Chromag are based in Whistler, the World’s undisputed mountain biking Mecca. While the Canadian manufacturer is mainly known for its bike frames and components like handlebars, stems and pedals, it also includes a wide range of clothing in its portfolio. The Rift knee pad sports a discreet design and is made entirely of a lightweight mesh, with an abrasion-resistant material lining the sewn-in protector. At 147 g, the Rift is one of the lightest knee pads in this test, while its € 101.95 price tag makes it slightly more expensive than the average.

Click here for an overview: 14 trail knee pads in test

Weight per pad 147 g | Price € 101.95 | Certification Level 1 | Removable Insert No
Fastening System Elastic strap | Lab Test Results 19 kN at 3.0 ms | Manufacturer’s website

Like most knee pads in this test, it comes with a Level 1 certification, measuring 19 kN residual force at 3.0 ms in the lab – which puts it on a par with most of its competitors. The Rift forgoes any kind of Velcro fasteners and relies on a simple slip-on sleeve design instead, with small silicone strips on the thigh- and calf-end as well as a narrow elastic band in the hollow of the knee preventing it from slipping.

Despite renouncing Velcro straps, the Rift offers an excellent fit.
The front plate is lined with a sturdier, abrasion-resistant material.
The shallow profile ensures a discreet look and excellent comfort, even when you wear the pads with long trousers.

The Chromag Rift on the trail

With its relatively tight cut, the Chromag Rift needs a bit of convincing when you first put it on. Once you’ve managed to pull the thigh end in place, the pad stays where it belongs and doesn’t slip, even on long days in the saddle and rough descents. The shallow profile ensures a discreet look and comfortable fit. However, with some of our testers, the printed silicone strip sat right on the kneecap, pulling on their skin slightly when pedalling. The thin mesh ensures decent ventilation but the firm material on the front plate hardly lets any air through, resulting in a rather warm inner climate.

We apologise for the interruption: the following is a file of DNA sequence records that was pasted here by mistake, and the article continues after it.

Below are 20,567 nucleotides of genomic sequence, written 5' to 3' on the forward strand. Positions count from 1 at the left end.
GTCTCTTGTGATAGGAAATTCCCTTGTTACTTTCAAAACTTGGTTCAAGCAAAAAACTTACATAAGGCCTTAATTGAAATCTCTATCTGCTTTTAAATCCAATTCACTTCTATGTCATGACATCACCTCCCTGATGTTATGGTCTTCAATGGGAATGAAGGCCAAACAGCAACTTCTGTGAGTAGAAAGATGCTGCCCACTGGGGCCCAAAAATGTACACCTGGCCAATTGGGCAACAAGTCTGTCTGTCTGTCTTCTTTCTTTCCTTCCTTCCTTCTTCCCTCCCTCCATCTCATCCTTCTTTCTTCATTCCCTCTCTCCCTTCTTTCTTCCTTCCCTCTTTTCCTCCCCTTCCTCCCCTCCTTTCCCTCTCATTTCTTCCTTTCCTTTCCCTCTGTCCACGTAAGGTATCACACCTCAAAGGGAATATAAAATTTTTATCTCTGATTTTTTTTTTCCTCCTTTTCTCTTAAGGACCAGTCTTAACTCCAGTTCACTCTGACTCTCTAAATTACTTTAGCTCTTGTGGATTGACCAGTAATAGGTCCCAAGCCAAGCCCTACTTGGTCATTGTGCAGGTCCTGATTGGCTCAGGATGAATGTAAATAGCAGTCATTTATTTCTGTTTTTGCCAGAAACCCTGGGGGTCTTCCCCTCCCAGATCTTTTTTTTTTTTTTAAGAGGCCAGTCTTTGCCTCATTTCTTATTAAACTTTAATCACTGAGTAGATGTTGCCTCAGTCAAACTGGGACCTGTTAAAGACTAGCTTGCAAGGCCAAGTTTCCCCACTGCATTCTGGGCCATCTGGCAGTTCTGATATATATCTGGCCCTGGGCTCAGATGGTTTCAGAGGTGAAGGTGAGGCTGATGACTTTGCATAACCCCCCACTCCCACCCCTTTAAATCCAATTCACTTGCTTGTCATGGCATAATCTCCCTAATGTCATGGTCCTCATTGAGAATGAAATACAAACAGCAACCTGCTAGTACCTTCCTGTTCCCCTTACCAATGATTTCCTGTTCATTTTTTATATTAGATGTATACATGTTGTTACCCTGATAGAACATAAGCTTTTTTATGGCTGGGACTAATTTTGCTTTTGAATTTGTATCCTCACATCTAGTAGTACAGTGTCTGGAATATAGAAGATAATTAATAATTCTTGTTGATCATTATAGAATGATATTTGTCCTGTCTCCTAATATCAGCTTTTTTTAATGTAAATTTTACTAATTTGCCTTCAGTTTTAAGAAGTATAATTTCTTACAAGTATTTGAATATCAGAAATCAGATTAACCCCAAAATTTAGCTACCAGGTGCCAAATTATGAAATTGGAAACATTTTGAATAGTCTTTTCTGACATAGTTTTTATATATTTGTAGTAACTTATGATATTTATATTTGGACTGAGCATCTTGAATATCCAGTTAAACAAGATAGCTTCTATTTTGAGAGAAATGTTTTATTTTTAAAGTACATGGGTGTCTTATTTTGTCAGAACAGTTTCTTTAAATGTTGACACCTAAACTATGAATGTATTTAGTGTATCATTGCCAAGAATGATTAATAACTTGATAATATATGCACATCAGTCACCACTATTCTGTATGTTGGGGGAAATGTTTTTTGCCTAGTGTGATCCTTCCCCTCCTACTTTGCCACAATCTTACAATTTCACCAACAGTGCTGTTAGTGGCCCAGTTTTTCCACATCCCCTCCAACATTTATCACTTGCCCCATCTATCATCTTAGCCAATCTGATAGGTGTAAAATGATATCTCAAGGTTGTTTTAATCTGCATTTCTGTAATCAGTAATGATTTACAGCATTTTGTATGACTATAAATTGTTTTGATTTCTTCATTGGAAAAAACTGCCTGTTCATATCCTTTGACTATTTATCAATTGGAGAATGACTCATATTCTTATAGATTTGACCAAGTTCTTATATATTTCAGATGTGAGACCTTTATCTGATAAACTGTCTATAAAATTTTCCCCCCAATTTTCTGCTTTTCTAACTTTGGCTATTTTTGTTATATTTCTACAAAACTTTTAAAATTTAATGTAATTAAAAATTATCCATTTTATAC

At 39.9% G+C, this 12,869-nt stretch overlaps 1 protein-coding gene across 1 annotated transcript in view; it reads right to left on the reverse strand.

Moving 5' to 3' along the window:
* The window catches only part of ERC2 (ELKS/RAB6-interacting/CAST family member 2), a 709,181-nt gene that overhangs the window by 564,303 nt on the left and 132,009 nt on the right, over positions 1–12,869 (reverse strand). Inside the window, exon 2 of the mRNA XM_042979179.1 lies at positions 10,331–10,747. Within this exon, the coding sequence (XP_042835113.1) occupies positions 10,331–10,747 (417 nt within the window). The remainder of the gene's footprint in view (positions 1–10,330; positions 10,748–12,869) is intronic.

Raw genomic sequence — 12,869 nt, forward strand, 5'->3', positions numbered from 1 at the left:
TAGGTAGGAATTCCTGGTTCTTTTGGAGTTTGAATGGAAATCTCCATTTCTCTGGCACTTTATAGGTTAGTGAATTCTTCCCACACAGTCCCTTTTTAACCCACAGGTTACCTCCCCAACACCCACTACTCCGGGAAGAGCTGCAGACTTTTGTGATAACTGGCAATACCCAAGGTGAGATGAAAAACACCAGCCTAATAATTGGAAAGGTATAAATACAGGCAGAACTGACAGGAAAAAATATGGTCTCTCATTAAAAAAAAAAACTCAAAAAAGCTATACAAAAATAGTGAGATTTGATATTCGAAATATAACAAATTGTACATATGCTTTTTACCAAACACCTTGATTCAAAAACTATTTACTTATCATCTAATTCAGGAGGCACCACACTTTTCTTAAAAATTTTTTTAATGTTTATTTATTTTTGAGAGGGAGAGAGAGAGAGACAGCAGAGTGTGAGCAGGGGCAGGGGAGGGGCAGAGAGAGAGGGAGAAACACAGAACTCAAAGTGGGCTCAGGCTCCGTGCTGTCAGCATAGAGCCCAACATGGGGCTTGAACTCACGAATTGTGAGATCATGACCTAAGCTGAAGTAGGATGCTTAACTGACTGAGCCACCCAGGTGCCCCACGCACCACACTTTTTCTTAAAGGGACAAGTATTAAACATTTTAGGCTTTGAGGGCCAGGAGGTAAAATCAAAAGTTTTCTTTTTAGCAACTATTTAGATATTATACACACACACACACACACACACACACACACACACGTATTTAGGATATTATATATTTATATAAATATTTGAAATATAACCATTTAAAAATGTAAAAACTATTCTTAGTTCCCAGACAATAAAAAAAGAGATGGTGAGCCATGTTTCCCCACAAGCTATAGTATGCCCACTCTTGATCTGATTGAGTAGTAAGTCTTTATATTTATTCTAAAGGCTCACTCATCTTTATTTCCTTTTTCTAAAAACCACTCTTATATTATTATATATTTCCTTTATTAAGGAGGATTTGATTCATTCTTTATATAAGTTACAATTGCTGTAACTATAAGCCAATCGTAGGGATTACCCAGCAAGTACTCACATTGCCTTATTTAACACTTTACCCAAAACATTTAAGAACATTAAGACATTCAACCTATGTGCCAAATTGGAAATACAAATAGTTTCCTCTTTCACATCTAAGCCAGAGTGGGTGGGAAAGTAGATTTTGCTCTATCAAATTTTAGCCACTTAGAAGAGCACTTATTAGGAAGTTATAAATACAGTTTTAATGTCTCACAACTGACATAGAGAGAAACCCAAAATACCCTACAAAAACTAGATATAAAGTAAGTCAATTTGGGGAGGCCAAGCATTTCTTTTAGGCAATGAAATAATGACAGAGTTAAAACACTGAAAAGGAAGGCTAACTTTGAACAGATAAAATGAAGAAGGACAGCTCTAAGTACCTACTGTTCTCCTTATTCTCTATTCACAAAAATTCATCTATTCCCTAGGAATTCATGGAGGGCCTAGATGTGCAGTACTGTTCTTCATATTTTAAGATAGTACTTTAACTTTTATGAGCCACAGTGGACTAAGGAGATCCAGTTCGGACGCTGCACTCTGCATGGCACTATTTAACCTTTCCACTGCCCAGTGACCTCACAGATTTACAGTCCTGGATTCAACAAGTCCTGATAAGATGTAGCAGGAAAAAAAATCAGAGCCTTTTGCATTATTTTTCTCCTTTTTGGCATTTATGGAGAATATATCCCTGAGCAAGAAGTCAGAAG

• Lightweight
  • Shallow profile


  • Depending on your anatomy, the printed silicon strip can pull on the skin

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The test field

Click here for an overview: 14 trail knee pads in test

All kneepads in test: 100% Teratec Plus (Click for review) | Alpinestars Paragon Plus (Click for review) | AMPLIFI Havok (Click for review) | Chromag Rift Knee Guard | Fox Launch D3O (Click for review) | Ion K Lite (Click for review) | iXS FLOW EVO+ (Click for review) | Leatt AirFlex Pro (Click for review) | Ortema GP5 Knee Protector (Click for review) | Pearl Izumi Elevate Knee Guard V1 (Click for review) | POC Joint VPD 2.0 Knee (Click for review) | Rapha Trail Knee Pad (Click for review) | Scott Soldier 2 (Click for review) | Troy Lee Designs Stage (Click for review)

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Words: Simon Kohler Photos: Mike Hunger

About the author

Simon Kohler

​​Simon loves speed. He has many years of racing experience as a longboard downhill skater, blasting down alpine passes on his board. In the meantime, he’s swapped four wheels for two, charging down trails and bike park lines aboard his mountain bike instead. He’s savoured some of Europe’s finest trails on various road trips through the Alps. Having lived in Austria for some time, he knows the local Austrian bike parks like the back of his hand. He’s a tech nerd through and through, using the skills and know-how from his engineering degree and his attention to detail to put the latest bikes and components through their paces for our reviews. As an early riser and self-declared muesli connoisseur, he lives his life powered by oats and the strength of his legs.